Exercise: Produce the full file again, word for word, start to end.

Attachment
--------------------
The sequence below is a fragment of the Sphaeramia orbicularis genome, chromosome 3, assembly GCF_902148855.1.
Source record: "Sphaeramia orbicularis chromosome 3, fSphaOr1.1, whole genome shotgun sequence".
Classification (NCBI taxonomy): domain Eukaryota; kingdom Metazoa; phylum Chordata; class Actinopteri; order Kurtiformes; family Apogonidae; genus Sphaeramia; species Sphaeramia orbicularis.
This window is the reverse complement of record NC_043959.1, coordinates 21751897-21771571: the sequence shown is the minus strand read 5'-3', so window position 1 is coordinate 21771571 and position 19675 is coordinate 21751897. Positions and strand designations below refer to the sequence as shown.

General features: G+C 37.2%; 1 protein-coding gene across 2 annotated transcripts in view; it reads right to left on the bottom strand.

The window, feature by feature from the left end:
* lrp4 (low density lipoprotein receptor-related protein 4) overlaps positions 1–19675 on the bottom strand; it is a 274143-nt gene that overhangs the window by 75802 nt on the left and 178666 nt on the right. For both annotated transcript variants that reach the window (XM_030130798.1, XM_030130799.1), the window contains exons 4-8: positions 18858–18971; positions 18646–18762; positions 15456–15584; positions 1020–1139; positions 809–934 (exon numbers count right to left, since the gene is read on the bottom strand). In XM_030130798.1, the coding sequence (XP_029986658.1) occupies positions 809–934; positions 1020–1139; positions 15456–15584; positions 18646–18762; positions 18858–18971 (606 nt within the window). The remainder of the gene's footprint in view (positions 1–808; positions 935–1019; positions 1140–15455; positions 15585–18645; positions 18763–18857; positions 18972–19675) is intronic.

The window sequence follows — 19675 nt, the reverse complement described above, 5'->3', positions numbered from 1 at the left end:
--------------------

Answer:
The sequence below is a fragment of the Sphaeramia orbicularis genome, chromosome 3, assembly GCF_902148855.1.
Source record: "Sphaeramia orbicularis chromosome 3, fSphaOr1.1, whole genome shotgun sequence".
Classification (NCBI taxonomy): domain Eukaryota; kingdom Metazoa; phylum Chordata; class Actinopteri; order Kurtiformes; family Apogonidae; genus Sphaeramia; species Sphaeramia orbicularis.
This window is the reverse complement of record NC_043959.1, coordinates 21751897-21771571: the sequence shown is the minus strand read 5'-3', so window position 1 is coordinate 21771571 and position 19675 is coordinate 21751897. Positions and strand designations below refer to the sequence as shown.

General features: G+C 37.2%; 1 protein-coding gene across 2 annotated transcripts in view; it reads right to left on the bottom strand.

The window, feature by feature from the left end:
* lrp4 (low density lipoprotein receptor-related protein 4) overlaps positions 1–19675 on the bottom strand; it is a 274143-nt gene that overhangs the window by 75802 nt on the left and 178666 nt on the right. For both annotated transcript variants that reach the window (XM_030130798.1, XM_030130799.1), the window contains exons 4-8: positions 18858–18971; positions 18646–18762; positions 15456–15584; positions 1020–1139; positions 809–934 (exon numbers count right to left, since the gene is read on the bottom strand). In XM_030130798.1, the coding sequence (XP_029986658.1) occupies positions 809–934; positions 1020–1139; positions 15456–15584; positions 18646–18762; positions 18858–18971 (606 nt within the window). The remainder of the gene's footprint in view (positions 1–808; positions 935–1019; positions 1140–15455; positions 15585–18645; positions 18763–18857; positions 18972–19675) is intronic.

The window sequence follows — 19675 nt, the reverse complement described above, 5'->3', positions numbered from 1 at the left end: